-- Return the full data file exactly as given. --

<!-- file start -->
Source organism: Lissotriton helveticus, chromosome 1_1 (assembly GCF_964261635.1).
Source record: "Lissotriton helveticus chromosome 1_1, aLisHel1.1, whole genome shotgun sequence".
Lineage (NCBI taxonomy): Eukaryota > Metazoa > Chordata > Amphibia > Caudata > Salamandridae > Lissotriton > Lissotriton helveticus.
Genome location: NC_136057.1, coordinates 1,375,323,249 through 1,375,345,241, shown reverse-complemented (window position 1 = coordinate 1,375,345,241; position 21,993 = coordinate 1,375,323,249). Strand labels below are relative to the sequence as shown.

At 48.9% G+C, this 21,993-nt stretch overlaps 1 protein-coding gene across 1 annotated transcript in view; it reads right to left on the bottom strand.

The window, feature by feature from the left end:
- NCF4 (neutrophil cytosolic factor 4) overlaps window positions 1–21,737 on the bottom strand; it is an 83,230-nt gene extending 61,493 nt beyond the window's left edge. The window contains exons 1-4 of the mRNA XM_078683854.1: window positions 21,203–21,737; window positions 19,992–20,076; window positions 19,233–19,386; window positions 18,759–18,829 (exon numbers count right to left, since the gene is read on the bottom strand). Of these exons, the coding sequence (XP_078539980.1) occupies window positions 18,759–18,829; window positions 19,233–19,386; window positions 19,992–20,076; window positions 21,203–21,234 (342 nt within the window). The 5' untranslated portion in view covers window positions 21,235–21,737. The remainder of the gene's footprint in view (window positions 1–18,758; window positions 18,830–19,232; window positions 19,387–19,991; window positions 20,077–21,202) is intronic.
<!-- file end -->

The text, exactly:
Source organism: Lissotriton helveticus, chromosome 1_1 (assembly GCF_964261635.1).
Source record: "Lissotriton helveticus chromosome 1_1, aLisHel1.1, whole genome shotgun sequence".
Lineage (NCBI taxonomy): Eukaryota > Metazoa > Chordata > Amphibia > Caudata > Salamandridae > Lissotriton > Lissotriton helveticus.
Genome location: NC_136057.1, coordinates 1,375,323,249 through 1,375,345,241, shown reverse-complemented (window position 1 = coordinate 1,375,345,241; position 21,993 = coordinate 1,375,323,249). Strand labels below are relative to the sequence as shown.

At 48.9% G+C, this 21,993-nt stretch overlaps 1 protein-coding gene across 1 annotated transcript in view; it reads right to left on the bottom strand.

The window, feature by feature from the left end:
- NCF4 (neutrophil cytosolic factor 4) overlaps window positions 1–21,737 on the bottom strand; it is an 83,230-nt gene extending 61,493 nt beyond the window's left edge. The window contains exons 1-4 of the mRNA XM_078683854.1: window positions 21,203–21,737; window positions 19,992–20,076; window positions 19,233–19,386; window positions 18,759–18,829 (exon numbers count right to left, since the gene is read on the bottom strand). Of these exons, the coding sequence (XP_078539980.1) occupies window positions 18,759–18,829; window positions 19,233–19,386; window positions 19,992–20,076; window positions 21,203–21,234 (342 nt within the window). The 5' untranslated portion in view covers window positions 21,235–21,737. The remainder of the gene's footprint in view (window positions 1–18,758; window positions 18,830–19,232; window positions 19,387–19,991; window positions 20,077–21,202) is intronic.